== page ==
The Your Crawlspace Vapor Barrier - a Review
John Krigger, founder and president of Saturn Resource Management, recently posted an article titled “Fixing Wet Crawlspaces with Plastic Sheeting” and said some very kind words about our patented Crawl Curtain. John is a building scientist, author, and energy expert who does training and is considered one of the top energy efficiency experts in the US by the likes of BPI, RESNET, and the US Department of Energy. The folks at Saturn Resource Management have made contributions to Residential Energy Services Network (RESNET), the Building Performance Institute (BPI), and the DOE’s Weatherization Assistance Program (WAP) to develop industry leading courses and publications.
John’s Blog reviews our approach to crawlspace vapor barriers as a means to control crawlspace moisture and says some very flattering things about our approach and products. It’s a proven fact that most of the air we breathe originates in the crawlspace. Drawn from the crawlspace by a phenomenon called the stack effect, air containing mold and mildew spores, toxic soil gasses, dust mites and other insects, and nasty odors makes its way into a home’s living space where it’s breathed by the home’s occupants. This unhealthy air aggravates allergies, damages a home’s foundation, and creates a generally unhealthy environment
Building scientists all agree the solution for better air quality starts with a quality vapor barrier. They all agree that the vapor barrier needs to be attached and sealed to the foundation wall. This recommendation is included in publications of The Environmental Protection Agency, The Department of Energy, Oak Ridge National Laboratory, The ZEBRAlliance, Dow Chemical Company, Numerous State Weatherization Offices, The 2000 through the 2012 versions of the Energy Code (IECC) all state, “The edges of the vapor retarder shall extend at least 6 inches up the stem wall and shall be attached and sealed to the stem wall.”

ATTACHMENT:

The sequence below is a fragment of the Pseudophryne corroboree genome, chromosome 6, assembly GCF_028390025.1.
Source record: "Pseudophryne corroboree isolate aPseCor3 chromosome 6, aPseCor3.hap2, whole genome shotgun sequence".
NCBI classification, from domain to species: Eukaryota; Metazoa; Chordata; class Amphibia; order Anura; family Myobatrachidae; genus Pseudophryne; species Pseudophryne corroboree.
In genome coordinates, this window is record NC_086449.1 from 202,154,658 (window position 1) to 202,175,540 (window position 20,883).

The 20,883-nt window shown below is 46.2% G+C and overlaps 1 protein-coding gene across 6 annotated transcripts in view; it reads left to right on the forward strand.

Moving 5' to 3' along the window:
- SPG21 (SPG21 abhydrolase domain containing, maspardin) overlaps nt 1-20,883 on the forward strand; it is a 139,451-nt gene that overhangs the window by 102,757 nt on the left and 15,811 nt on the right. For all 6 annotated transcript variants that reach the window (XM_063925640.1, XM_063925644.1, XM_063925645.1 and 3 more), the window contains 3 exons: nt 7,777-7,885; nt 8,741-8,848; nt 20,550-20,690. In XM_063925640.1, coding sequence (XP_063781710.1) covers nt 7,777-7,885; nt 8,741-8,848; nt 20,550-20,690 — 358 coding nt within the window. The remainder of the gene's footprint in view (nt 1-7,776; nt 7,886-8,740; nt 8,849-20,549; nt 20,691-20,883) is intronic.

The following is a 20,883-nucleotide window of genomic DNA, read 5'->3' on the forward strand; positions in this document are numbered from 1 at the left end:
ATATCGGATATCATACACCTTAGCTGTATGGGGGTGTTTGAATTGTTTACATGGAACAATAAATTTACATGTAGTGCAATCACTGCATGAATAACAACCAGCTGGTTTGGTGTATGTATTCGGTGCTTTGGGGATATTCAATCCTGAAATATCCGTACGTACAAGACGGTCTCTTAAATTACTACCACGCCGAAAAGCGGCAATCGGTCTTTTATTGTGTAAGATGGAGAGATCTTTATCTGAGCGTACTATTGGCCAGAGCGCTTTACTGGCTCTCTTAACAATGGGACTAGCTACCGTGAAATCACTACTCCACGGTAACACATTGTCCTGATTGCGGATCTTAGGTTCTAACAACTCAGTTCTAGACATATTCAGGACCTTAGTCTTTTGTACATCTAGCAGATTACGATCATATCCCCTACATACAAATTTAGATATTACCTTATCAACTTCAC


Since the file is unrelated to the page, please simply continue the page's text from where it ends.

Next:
Forty seven of the 50 United States has adopted one of the energy codes, Attaching and sealing the vapor barrier to the stem wall has always been problematic. There are no adhesives that we know of that are effective with a Class I polyethylene vapor barrier. Mechanical fasteners add hours to a typical installation. And even with mechanical fasteners, the companies that recommend them require a combination of expensive sealing tapes, furring strips, caulks, specialized (and also expensive) nail guns, and hammer drills and plastic inserts. Not only are these installation techniques labor intensive, they can also damage the foundation wall.
The Your Crawlspace Crawl Curtain is the only practical alternative. More than anything else, John Krigger praised the Crawl Curtain for its simplicity and safety. Whether doing a full encapsulation or merely installing a standard, high quality vapor barrier, the Crawl Curtain installs in one simple step. Run a ¼” bead of our recommended polyurethane construction adhesive along the top of the wall and apply the Crawl Curtain. That’s it. You’re done. It is really that simple!
Since polyurethane cures rather than dries (like concrete), it only off-gasses harmless carbon dioxide. And since water is a catalyst for polyurethane to cure, the system will bond to even water saturated foundation walls. It is the ideal system for potentially damp crawlspace environments. The Crawl Curtain is a 9 mil coated fabric so it is strong enough to last the life of a house yet flexible enough to follow the contours and irregularities of a foundation wall. Installation contractors like it because it will seal any foundation wall including field stone. And because the Crawl Curtain installs without mechanical fasteners, it saves hours with no risk of damaging the foundation. Hours saved translates to money saved.
Since the stress on the Crawl Curtain is evenly spread along the entire perimeter of an installation, the polyurethane/Crawl Curtain bond is stronger than a mechanical fastener attachment with its individual connection points. The bond is so strong, it will support the weight of a 38 pound concrete block. Many contractors insulate crawlspace foundation walls with spray foam or rigid foam board.
The Crawl Curtain is the ideal underlayment for any crawlspace wall insulation. Sealing the walls is recommended for both foam board and spray foam applications. Dow, the manufacturer of Thermax insulation recommends sealing the wall prior to installing their product. And, used alone, even closed cell spray foam is only a Class II vapor retarder. So the Crawl Curtain is an ideal underlayment for any insulation application.